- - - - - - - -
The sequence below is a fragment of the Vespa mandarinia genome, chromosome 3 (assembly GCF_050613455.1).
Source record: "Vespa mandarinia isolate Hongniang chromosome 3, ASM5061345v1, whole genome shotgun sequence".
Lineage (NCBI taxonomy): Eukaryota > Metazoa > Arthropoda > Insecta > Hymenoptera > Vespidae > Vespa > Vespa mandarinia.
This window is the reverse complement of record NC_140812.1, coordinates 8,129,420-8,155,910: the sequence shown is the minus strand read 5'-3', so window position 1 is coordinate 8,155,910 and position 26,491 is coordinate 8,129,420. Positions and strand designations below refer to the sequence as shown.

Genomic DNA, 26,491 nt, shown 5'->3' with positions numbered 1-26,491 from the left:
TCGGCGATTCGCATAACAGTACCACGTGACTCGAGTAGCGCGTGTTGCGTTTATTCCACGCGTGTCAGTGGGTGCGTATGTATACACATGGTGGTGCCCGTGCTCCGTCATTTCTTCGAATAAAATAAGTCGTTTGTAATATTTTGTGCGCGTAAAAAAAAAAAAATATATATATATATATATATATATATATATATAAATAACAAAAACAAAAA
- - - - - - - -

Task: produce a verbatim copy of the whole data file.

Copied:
The sequence below is a fragment of the Vespa mandarinia genome, chromosome 3 (assembly GCF_050613455.1).
Source record: "Vespa mandarinia isolate Hongniang chromosome 3, ASM5061345v1, whole genome shotgun sequence".
Lineage (NCBI taxonomy): Eukaryota > Metazoa > Arthropoda > Insecta > Hymenoptera > Vespidae > Vespa > Vespa mandarinia.
This window is the reverse complement of record NC_140812.1, coordinates 8,129,420-8,155,910: the sequence shown is the minus strand read 5'-3', so window position 1 is coordinate 8,155,910 and position 26,491 is coordinate 8,129,420. Positions and strand designations below refer to the sequence as shown.

Genomic DNA, 26,491 nt, shown 5'->3' with positions numbered 1-26,491 from the left:
TCGGCGATTCGCATAACAGTACCACGTGACTCGAGTAGCGCGTGTTGCGTTTATTCCACGCGTGTCAGTGGGTGCGTATGTATACACATGGTGGTGCCCGTGCTCCGTCATTTCTTCGAATAAAATAAGTCGTTTGTAATATTTTGTGCGCGTAAAAAAAAAAAAATATATATATATATATATATATATATATATATAAATAACAAAAACAAAAA